Readers, have you ever heard the expression that goes, “If you were old enough to wear it the first time around, you’re too old to wear it the second time around”? (I think this originally applied to mini skirts.) Not very affirming, is it?
Do you think this truism still applies today? I believe that — at least here in the USA — it does not. We are living in an “anything goes” period fashion-wise, where sixty-year-olds routinely dress like teens and teens routinely dress like…well, you decide.
Pictured above: Mamie Van Doren and the late Brooke Astor
Personally, I do not have a problem with exposed skin — but then again, I’m not a parent. It wasn’t that many years ago that daughters wanted to dress like their mothers (and boys like their fathers), not the other way around.
Clothing choices are obviously complicated and their meanings can be so subjective it’s hard to make sense of them any longer. A century ago the display of a woman’s ankles was considered provocative. Today, I think we’ve lost our ability to be shocked; we’ve seen it all — literally. It’s also true that historically, women’s bodies and clothing choices were the ones being scrutinized and judged, not men’s. Shouldn’t everybody get to wear whatever they want?
I’m of the “whatever floats your boat” persuasion, but it bothers me that so many styles today seem to be derived from pornography (e.g., hooker-fashion) and prison (e.g., sagger pants). It’s not that I think there’s anything objectively wrong with the garments themselves — super-loose pants and short-shorts in this case — but within the context of our society, I see them as indicators of a coarsened culture, one that romanticizes prostitution (think Pretty Woman) and violence (every action movie). Do I sound like a scold?
I suspect most of us are of the “if you still got it, go for it” school, i.e, if you can still pull off a look and you feel comfortable in it, that’s all that matters — or should matter. We admire (or are told to admire) performers like Cher, who in another era would have been considered “over-the-hill.” Good for her! we think. Or do we?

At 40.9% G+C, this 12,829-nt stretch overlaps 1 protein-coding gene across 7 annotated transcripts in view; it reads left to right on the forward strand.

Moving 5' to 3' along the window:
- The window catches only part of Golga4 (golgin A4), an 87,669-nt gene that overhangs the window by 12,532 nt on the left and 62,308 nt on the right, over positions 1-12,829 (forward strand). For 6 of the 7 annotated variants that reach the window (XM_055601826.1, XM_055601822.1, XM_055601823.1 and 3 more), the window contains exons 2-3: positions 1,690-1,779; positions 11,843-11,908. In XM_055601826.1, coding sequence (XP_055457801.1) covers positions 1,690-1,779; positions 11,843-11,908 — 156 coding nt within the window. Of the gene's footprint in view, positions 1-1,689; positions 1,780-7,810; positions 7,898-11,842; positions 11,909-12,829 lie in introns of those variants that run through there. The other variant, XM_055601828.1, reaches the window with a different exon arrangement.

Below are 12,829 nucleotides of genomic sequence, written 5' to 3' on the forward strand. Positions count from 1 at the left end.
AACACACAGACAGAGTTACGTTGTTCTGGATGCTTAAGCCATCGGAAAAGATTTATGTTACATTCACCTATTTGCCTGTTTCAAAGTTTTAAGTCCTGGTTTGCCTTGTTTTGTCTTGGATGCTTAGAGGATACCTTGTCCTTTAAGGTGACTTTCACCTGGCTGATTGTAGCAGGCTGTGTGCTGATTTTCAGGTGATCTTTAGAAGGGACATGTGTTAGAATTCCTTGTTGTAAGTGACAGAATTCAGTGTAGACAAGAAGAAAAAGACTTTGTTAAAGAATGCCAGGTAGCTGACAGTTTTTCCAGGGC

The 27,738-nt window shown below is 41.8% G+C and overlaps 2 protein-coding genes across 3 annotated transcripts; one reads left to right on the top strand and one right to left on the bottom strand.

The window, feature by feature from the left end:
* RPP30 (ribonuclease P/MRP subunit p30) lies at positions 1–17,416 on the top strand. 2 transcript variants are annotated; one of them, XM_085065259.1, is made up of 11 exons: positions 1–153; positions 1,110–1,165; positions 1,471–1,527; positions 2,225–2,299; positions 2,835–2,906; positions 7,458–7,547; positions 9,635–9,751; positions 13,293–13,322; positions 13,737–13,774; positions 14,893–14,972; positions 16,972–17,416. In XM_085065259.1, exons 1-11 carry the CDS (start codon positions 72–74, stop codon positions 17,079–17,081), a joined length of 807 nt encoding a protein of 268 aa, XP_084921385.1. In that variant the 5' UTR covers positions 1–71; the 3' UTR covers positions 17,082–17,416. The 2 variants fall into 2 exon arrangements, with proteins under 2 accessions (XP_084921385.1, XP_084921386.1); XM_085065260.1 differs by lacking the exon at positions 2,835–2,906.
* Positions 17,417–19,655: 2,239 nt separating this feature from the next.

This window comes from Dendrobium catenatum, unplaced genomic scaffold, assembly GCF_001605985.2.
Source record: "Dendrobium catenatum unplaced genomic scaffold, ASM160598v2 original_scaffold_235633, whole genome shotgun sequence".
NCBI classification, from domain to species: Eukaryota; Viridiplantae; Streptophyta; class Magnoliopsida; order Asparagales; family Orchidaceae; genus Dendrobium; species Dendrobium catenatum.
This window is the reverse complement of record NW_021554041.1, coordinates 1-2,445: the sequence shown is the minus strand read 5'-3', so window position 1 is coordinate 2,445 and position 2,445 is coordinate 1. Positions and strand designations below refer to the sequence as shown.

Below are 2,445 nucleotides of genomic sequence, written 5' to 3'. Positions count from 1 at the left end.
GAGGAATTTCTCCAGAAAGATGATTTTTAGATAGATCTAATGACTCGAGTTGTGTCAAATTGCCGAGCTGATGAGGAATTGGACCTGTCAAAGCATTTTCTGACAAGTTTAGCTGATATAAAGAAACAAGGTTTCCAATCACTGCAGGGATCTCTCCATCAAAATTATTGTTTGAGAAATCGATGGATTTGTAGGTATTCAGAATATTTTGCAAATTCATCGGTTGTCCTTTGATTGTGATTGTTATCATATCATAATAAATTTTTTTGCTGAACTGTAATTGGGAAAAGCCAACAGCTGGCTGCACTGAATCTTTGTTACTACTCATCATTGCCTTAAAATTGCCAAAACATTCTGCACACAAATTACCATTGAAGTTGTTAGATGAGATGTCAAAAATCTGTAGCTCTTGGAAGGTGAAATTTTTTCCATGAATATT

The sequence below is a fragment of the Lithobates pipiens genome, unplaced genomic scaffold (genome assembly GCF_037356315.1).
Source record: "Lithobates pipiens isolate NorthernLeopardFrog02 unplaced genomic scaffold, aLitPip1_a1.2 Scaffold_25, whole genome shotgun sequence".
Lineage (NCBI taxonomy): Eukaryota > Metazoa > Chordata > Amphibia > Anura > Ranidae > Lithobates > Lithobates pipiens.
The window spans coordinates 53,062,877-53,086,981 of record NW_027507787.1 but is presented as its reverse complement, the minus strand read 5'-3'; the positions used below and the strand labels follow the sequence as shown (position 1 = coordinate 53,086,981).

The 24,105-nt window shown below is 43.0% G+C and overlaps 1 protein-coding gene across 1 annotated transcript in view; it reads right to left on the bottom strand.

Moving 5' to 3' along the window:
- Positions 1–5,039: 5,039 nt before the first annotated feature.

There is something refreshing about seeing an older person dressing formally and perhaps more modestly. It’s an acknowledgment that a) we aren’t young and firm-fleshed forever, and b) we needn’t try to look that way. Style needn’t diminish with advancing age, and fashion doesn’t equal youth.
Italian gentleman (via Sartorialist), actresses Patricia Neal and Arlene Dahl
So I ask you, readers: Does “age appropriate” mean anything to you?
Are there things you won’t wear, not because they don’t fit well, but rather because they look either too youthful or too mature? If so, upon what do you base your decision: a family member’s judgment, a book on style, or just your own sense of what looks right to you?
Do you think this applies to men too, or just to women?
Are we better off in this “freer” time or rather under more pressure to maintain the illusion of youth longer?
What do you think?
When native New Yorker Peter Lappin bought his first sewing machine two years ago to hem a pair of thrift store jeans, little did he know he was initiating a journey that would bring him fame and fortune. While awaiting his fortune he stays busy writing “the world’s most popular men’s sewing blog,” Male Pattern Boldness, and now contributing to BurdaStyle.
“For more than twenty years I’d lived on the edge of the Garment District without even knowing what a seam ripper was. Now I rip daily!”